Guillebert de Lannoy

From Wikipedia, the free encyclopedia
Gilbert de Lannoy
"Foliant de Ionnal" presents his text of L'Instruction de josne prince to "King Rudolph of Norway", c. 1468-70.

Guillebert de Lannoy (also Gilbert, Guilbert or Ghillebert; 1386–1462), was a Flemish traveler and diplomat, chamberlain to the duke of Burgundy, governor of the fort of Sluys, and a knight of the Golden Fleece.[1]

He was the son of Guillebert I de Lannoy and Catherine of Molembais. He was a member of the noble de Lannoy family. His brothers were Hugo of Lannoy and Baldwin of Lannoy, also founding Knights of the Golden Fleece.

Guillebert first served Jean de Werchin, seneschal of Hainaut, and accompanied him to the East and to Spain. He then served John the Fearless in his war against the Prince-Bishopric of Liège and the Armagnac–Burgundian Civil War. He then joined the Teutonic Knights in the Polish–Lithuanian–Teutonic War. Guillebert also fought in 1415 against the English in the Battle of Azincourt or Agincourt, where he was wounded and captured.

In the service of Philip the Good, he discharged several diplomatic missions in France, England (as Ambassador to Henry V of England), Teutonic Knights, Poland, Grand Duchy of Lithuania, and Grand Duchy of Moscow and was one of the negotiators of the Treaty of Troyes (1420). In 1421 he was sent by Henry V of England to Palestine to inquire into the possibility of reviving the Kingdom of Jerusalem, and wrote an account of his travels, Les Pelerinages de Surye et de Egipte, which was published in 1826 and again in 1842.[1]

His travels in the Baltic region and Russia are recounted in his book Voyages et Ambassades, published in Mons in 1840 with subsequent editions. Around 1440 Lannoy wrote L'Instruction de josne prince ("Advice for a Young Prince"), which he dressed up with a fictional origin in the court of Norway "long, long ago", followed by a rediscovery of the manuscript text. The dedication miniature in Charles the Bold's copy of 1468-70 illustrates the Norwegian story, but using up-to-date Burgundian costume and, it seems, the faces of the ducal family. Charles, around seven when the work was written, had no doubt always been the young prince Lannoy had in mind.[2]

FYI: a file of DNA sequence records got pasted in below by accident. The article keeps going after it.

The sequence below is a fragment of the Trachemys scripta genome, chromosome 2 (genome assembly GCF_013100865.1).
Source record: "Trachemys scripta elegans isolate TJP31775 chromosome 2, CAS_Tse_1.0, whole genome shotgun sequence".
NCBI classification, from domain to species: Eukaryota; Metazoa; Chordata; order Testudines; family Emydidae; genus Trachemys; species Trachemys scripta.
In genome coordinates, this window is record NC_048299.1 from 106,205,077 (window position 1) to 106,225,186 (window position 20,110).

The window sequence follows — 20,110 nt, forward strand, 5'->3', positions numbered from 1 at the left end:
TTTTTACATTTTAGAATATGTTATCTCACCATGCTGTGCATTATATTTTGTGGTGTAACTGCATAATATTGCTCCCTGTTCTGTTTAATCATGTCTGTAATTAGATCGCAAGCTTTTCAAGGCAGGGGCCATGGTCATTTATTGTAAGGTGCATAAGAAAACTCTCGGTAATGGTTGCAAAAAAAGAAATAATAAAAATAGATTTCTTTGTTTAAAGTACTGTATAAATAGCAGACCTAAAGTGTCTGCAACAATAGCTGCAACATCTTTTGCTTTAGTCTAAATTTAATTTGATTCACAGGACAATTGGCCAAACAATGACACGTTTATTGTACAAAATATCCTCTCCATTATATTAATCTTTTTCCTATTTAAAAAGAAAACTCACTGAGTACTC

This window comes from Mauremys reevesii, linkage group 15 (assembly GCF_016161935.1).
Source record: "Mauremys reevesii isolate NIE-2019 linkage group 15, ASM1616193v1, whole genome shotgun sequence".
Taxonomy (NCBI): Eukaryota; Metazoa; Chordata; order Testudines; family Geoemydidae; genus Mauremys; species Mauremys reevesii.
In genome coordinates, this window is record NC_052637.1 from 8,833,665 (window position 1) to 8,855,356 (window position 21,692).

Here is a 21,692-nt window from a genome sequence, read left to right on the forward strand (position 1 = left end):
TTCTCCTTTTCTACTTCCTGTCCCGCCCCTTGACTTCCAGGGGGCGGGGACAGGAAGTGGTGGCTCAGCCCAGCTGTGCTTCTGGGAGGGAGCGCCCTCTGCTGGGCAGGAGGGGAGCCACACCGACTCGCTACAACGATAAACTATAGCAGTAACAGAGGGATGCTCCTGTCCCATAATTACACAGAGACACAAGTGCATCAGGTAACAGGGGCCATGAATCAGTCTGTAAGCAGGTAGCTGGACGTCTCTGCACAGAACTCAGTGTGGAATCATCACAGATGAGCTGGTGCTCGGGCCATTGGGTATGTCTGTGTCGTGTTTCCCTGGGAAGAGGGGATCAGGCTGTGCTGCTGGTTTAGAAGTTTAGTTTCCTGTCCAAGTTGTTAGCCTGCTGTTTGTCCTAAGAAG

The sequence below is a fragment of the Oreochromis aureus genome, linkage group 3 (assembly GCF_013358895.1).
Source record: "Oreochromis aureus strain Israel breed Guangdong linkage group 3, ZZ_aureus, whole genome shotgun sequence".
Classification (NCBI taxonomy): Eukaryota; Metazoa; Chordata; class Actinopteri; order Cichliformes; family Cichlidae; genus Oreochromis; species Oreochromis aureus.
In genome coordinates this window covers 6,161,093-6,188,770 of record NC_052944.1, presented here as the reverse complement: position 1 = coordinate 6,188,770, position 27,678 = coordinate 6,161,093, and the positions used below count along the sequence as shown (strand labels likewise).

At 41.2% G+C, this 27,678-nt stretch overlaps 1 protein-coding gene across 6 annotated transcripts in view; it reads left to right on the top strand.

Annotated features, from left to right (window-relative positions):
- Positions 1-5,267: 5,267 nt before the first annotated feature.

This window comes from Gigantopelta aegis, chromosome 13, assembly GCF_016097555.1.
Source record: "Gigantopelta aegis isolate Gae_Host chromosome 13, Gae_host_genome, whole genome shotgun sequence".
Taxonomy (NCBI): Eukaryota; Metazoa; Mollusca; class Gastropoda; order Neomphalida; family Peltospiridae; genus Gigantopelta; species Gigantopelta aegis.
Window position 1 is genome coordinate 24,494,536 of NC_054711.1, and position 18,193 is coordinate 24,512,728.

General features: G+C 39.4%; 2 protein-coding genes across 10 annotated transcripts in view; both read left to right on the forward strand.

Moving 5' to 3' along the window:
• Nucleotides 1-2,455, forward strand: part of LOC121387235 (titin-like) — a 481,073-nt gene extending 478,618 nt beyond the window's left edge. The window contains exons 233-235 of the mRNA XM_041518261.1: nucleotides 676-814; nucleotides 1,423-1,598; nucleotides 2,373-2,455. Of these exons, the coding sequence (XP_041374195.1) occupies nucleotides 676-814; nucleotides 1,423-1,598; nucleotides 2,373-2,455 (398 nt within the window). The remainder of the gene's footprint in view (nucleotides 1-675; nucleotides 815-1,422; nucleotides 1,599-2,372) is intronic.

Citations and references[edit]

  1. ^ a b Chisholm 1911.
  2. ^ Kren & McKendrick, 235-237

Cited sources and other sources[edit]

  •  This article incorporates text from a publication now in the public domainChisholm, Hugh, ed. (1911). "Lannoy, Guillebert de". Encyclopædia Britannica. Vol. 16 (11th ed.). Cambridge University Press. p. 183.
  • de Lannoy, Guillebert (1840). Voyages et ambassades de messire Guillebert de Lannoy, 1399-1450. Mons: Hoyois.
  • Oscar Halecki, "Gilbert de Lannoy and His Discovery of East Central Europe" Bulletin of the Polish Institute of Arts & Sciences in America, 2:2 (1944), 314-31.
  • Genealogie online (in Dutch)
  • Kren, T. & McKendrick, Scot (eds), Illuminating the Renaissance – The Triumph of Flemish Manuscript Painting in Europe, Getty Museum/Royal Academy of Arts, 2003, ISBN 1903973287
  • Morgan, D.A.L. (2004). "Lannoy, Ghillebert de (1386–1462), soldier and diplomat". Oxford Dictionary of National Biography (online) (online ed.). Oxford University Press. doi:10.1093/ref:odnb/92451. (Subscription or UK public library membership required.)

External links[edit]